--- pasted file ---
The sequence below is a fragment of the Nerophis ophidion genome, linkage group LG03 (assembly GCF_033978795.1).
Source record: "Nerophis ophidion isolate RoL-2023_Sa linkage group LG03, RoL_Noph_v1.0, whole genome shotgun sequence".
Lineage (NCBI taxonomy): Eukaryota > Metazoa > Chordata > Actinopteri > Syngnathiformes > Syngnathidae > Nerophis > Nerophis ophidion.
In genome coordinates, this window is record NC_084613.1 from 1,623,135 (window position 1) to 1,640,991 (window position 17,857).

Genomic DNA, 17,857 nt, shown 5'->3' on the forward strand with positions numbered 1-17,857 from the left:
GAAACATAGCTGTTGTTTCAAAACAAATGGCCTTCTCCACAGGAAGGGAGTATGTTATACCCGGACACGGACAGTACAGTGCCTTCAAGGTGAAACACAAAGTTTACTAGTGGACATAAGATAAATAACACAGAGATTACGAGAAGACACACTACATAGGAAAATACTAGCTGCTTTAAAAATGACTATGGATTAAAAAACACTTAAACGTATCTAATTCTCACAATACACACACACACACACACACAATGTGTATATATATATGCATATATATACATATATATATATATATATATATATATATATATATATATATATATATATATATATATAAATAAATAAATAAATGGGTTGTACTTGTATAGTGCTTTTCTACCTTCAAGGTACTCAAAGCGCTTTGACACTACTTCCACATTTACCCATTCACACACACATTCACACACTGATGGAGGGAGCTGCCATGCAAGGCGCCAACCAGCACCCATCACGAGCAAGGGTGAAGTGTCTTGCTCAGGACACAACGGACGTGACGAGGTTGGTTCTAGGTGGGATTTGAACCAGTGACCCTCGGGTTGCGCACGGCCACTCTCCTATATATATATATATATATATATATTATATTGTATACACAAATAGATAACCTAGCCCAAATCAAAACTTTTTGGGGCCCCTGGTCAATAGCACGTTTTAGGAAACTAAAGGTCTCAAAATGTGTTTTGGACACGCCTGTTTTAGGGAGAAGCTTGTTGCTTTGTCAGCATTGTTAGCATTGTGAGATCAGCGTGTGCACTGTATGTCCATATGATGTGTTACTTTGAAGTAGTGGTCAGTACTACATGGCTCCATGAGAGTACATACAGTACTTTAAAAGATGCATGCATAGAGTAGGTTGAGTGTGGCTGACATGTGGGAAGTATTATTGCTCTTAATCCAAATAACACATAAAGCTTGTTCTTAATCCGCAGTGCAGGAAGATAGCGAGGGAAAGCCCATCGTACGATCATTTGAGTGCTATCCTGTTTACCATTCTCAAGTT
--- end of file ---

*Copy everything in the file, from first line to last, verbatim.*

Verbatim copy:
The sequence below is a fragment of the Nerophis ophidion genome, linkage group LG03 (assembly GCF_033978795.1).
Source record: "Nerophis ophidion isolate RoL-2023_Sa linkage group LG03, RoL_Noph_v1.0, whole genome shotgun sequence".
Lineage (NCBI taxonomy): Eukaryota > Metazoa > Chordata > Actinopteri > Syngnathiformes > Syngnathidae > Nerophis > Nerophis ophidion.
In genome coordinates, this window is record NC_084613.1 from 1,623,135 (window position 1) to 1,640,991 (window position 17,857).

Genomic DNA, 17,857 nt, shown 5'->3' on the forward strand with positions numbered 1-17,857 from the left:
GAAACATAGCTGTTGTTTCAAAACAAATGGCCTTCTCCACAGGAAGGGAGTATGTTATACCCGGACACGGACAGTACAGTGCCTTCAAGGTGAAACACAAAGTTTACTAGTGGACATAAGATAAATAACACAGAGATTACGAGAAGACACACTACATAGGAAAATACTAGCTGCTTTAAAAATGACTATGGATTAAAAAACACTTAAACGTATCTAATTCTCACAATACACACACACACACACACACAATGTGTATATATATATGCATATATATACATATATATATATATATATATATATATATATATATATATATATATATATATATATATAAATAAATAAATAAATGGGTTGTACTTGTATAGTGCTTTTCTACCTTCAAGGTACTCAAAGCGCTTTGACACTACTTCCACATTTACCCATTCACACACACATTCACACACTGATGGAGGGAGCTGCCATGCAAGGCGCCAACCAGCACCCATCACGAGCAAGGGTGAAGTGTCTTGCTCAGGACACAACGGACGTGACGAGGTTGGTTCTAGGTGGGATTTGAACCAGTGACCCTCGGGTTGCGCACGGCCACTCTCCTATATATATATATATATATATATATTATATTGTATACACAAATAGATAACCTAGCCCAAATCAAAACTTTTTGGGGCCCCTGGTCAATAGCACGTTTTAGGAAACTAAAGGTCTCAAAATGTGTTTTGGACACGCCTGTTTTAGGGAGAAGCTTGTTGCTTTGTCAGCATTGTTAGCATTGTGAGATCAGCGTGTGCACTGTATGTCCATATGATGTGTTACTTTGAAGTAGTGGTCAGTACTACATGGCTCCATGAGAGTACATACAGTACTTTAAAAGATGCATGCATAGAGTAGGTTGAGTGTGGCTGACATGTGGGAAGTATTATTGCTCTTAATCCAAATAACACATAAAGCTTGTTCTTAATCCGCAGTGCAGGAAGATAGCGAGGGAAAGCCCATCGTACGATCATTTGAGTGCTATCCTGTTTACCATTCTCAAGTT